“When we feel uncertain, we all tend to look to others for answers as to how we should behave, what we should think and what we should do.”

This is social proof.

The House of Commons was not a homogenized unit; there were dissenters to the British approach in the American colonies, though these voices were always in the minority. Some people argued against the taxes and the war, offering alternatives to Parliament to act in the interest of keeping the colonies part of the empire. But the majority followed their peers.

Added to this was the fact that, as Tuchman describes, the situation in America wasn’t a hot issue for most British. The nobility of the House of Commons was frequently more occupied with the various social scandals that occurred in their ranks.

What this helped to create was a situation of largely uninformed people responsible for voting on legislation that could have significant impacts. It is a human tendency to look to the majority for guidance on behavior when we are unsure about what to do. It is always easier to go with the majority than to oppose it. In the House of Commons, it was easier to vote with the majority than to take a stand against it, particularly if one wasn’t all that interested in the issue.

First-Conclusion Bias

We tend to stick with the first conclusion we reach. Because of our commitment to our own narrative, it becomes very hard for us to change our minds once we form a definite opinion. This involves us admitting we made a mistake — something we avoid, as it can challenge our very sense of self.

The core issue that started the conflict between Britain and the American colonies, which eventually led to the war, was, as Tuchman describes, the absolute conviction of the British that they had a right to directly tax the colonies, and the equal conviction of the American that no right existed.

At the beginning, the Americans did attempt some compromise. The British, however, never did.

Despite the dissent, the cost, and the effects, the British never reexamined their first conclusion. It became layered with other issues but remained at the core of their position. Tuchman demonstrates that “they persisted in first pursuing, then fighting for an aim whose result would be harmful whether they won or lost.”

Their first conclusion, the right of the British state to tax the American colonies, was never abandoned or modified in light of what enforcing it would actually result in. Even if it were true, the absolute nature of their position prevented them from finding a compromise. This bias was a contributing factor in the result the British finally had to accept. The loss of the war.

Commitment and Consistency Bias

Partnered with the first conclusion bias, this one essentially reinforces the pain. This is what causes us to “stick with our original decision, even in the face of new information.”

Although consistency is generally perceived to be good, uncompromising consistency is more synonymous with ignorance and fear. If torpedos are aimed at your boat, your crew might appreciate you turning it around, giving yourself time to regroup.

The British made attempts to solve their problems, but these were halfhearted at best. Tuchman actually depicts the British policy as not being consistent at all. The levied taxes, then they repealed them. They eventually sent a peace delegation but gave it no power to actually come to a compromise.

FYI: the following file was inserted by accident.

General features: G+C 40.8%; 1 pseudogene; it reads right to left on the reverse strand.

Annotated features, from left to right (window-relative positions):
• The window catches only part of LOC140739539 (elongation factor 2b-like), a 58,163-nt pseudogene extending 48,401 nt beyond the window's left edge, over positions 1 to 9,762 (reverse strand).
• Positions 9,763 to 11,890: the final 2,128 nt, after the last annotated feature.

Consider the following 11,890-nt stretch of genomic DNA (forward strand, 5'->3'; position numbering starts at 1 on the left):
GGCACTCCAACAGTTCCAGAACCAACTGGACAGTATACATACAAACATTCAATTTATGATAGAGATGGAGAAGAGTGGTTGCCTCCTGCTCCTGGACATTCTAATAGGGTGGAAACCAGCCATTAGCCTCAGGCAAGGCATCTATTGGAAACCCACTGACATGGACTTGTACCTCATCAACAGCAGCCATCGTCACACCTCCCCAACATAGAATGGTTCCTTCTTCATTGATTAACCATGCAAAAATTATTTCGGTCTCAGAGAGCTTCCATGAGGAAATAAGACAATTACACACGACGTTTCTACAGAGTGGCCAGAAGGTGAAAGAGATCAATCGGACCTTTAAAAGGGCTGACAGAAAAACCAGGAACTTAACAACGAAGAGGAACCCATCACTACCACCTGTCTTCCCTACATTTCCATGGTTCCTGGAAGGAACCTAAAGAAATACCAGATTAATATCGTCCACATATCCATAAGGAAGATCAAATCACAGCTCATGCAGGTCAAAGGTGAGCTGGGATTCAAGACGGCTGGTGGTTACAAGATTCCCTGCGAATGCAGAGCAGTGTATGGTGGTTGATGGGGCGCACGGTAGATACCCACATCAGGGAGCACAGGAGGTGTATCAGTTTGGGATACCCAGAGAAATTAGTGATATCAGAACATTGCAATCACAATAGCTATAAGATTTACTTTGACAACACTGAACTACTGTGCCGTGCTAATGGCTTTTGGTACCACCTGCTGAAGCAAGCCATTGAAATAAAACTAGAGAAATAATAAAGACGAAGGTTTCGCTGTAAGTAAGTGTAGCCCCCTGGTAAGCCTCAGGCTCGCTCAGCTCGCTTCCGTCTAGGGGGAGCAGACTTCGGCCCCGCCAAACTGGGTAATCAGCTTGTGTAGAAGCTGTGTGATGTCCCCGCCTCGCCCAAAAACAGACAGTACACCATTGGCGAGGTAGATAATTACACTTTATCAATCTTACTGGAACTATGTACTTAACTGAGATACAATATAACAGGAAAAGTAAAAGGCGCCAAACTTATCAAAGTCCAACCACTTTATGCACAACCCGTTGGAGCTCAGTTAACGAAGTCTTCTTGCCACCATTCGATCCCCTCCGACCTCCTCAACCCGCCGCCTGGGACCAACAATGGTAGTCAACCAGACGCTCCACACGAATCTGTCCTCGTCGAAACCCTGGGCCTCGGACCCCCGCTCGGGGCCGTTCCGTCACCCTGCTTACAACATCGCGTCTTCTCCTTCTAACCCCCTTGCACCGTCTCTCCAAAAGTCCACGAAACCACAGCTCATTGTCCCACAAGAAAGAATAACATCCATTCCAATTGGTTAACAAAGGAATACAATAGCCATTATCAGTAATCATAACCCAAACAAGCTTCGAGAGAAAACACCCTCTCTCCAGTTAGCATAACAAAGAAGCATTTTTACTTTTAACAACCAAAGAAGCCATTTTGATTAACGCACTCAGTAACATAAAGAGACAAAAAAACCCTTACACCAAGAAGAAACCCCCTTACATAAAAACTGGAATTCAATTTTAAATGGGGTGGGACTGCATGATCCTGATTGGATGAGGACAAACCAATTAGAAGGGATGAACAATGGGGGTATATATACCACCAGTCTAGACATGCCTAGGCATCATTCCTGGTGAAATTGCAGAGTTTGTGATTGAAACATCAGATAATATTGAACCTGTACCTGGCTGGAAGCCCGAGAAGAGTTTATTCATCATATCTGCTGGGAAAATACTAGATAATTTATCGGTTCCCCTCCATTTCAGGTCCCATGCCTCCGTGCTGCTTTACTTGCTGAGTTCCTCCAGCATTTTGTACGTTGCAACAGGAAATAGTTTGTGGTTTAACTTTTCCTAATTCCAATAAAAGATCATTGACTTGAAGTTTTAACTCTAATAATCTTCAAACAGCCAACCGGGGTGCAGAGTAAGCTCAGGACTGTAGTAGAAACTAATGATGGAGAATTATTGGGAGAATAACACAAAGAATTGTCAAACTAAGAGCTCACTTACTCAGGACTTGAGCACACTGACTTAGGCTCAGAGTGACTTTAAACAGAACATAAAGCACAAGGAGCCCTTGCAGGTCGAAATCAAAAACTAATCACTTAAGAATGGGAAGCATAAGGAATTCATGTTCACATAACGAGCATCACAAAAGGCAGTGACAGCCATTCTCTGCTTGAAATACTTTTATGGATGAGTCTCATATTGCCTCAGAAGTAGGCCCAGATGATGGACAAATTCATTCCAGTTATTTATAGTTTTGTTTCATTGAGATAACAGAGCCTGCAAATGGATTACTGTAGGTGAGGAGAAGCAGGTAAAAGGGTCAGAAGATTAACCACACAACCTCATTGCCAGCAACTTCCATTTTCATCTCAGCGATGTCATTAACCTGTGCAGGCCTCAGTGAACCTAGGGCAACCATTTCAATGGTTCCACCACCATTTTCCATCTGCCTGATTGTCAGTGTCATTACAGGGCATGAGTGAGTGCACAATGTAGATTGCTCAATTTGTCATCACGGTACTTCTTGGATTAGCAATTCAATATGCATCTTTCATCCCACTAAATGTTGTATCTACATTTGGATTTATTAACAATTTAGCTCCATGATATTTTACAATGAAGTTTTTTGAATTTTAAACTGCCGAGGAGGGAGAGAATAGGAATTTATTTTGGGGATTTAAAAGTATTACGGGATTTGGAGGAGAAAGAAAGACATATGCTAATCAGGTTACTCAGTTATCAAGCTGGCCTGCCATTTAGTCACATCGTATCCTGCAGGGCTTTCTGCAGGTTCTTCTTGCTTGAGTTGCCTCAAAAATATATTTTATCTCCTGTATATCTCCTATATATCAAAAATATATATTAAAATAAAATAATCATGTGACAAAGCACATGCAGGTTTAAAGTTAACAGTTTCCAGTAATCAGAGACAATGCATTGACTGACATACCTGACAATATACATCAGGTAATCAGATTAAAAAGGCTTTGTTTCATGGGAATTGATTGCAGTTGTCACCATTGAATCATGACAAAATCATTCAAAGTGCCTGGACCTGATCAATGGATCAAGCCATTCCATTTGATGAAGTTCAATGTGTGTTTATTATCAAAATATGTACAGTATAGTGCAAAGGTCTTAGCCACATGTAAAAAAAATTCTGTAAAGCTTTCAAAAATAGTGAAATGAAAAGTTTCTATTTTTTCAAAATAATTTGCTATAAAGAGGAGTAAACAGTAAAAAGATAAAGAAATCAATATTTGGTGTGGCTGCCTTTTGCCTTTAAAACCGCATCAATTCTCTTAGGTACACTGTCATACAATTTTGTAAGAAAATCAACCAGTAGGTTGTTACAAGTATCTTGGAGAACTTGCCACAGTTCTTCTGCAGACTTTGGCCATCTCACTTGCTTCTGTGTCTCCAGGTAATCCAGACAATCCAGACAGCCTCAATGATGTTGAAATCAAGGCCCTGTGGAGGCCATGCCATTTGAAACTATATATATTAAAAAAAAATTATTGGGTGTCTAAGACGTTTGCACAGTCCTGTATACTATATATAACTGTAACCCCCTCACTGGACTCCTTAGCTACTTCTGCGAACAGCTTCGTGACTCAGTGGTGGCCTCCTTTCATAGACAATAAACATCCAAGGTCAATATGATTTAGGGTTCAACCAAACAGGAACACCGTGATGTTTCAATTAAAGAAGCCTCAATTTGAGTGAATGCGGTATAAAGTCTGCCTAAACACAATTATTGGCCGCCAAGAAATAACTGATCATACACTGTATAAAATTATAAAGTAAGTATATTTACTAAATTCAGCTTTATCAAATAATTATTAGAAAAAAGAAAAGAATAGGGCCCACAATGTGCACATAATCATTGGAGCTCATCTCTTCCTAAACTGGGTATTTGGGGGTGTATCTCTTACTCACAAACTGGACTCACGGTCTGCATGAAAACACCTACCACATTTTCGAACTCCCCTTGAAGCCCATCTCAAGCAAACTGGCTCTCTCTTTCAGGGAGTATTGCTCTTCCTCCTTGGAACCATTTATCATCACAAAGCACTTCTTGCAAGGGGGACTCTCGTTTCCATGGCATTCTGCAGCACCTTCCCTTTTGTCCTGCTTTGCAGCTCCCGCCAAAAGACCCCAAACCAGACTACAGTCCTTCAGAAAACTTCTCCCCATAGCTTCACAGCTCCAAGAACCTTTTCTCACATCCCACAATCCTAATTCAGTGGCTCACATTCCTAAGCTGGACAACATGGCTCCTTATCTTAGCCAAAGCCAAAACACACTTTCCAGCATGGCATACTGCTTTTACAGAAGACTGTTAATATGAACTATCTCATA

But they were fully committed to their overall attitude, which was, as Tuchman writes, “a sense of superiority so dense as to be impenetrable. A feeling of this kind leads to ignorance of the world and of others because it suppresses curiosity. [All] ministries went through a full decade of mounting conflict with the colonies without any of them sending a representative, much less a minister, across the Atlantic to make acquaintance, to discuss, to find out what was spoiling, even endangering, the relationship and how it might be better managed. They were not interested in Americans because they considered them rabble or at best children whom it was inconceivable to treat – or even fight – as equals.”

Given that this attitude of superiority was so entrenched, is it any wonder that the decisions made were those that reinforced this image?

Tendency to Want to Do Something

Busyness signals productivity. The faster you are walking the more important you are. Having time on your hands means you aren’t doing enough, not seizing the day, not contributing anything of value. Slow walkers are assumed to be seniors, students, or those who have nothing going on.

We can see the same trends in governments. Strong governments defend their position at all costs, while those who value negotiating or finding common ground are perceived as weaker. Powerful governments go to war. Those with less power find a compromise.

Tuchman claims, “Confronted by menace, or what is perceived as menace, governments will usually attempt to smash it, rarely to examine it, understand it, define it.”

So many times during the decade of conflict between the British and the Americans, the British might have put themselves in a better position if they had been willing to pause, regroup, or even walk away. Given some space, they might have compensated for the load of biases they were operating under and better defined and focused on a win-win solution.

But all the misjudgments flying around, combined with the innate human tendency to do something, led to chasing bad decisions with even worse ones.

If there is a silver lining, it’s that we can learn from our mistakes so as to not be perpetual victims of our misjudgment tendencies.

Tuchman concludes that the British did learn from their experiences during the American Revolution.

“Fifty years later, after a period of troubled relations with Canada, Commonwealth status began to emerge from the Durham Report, which resulted from England’s recognition that any other course would lead to a repetition of the American rebellion.”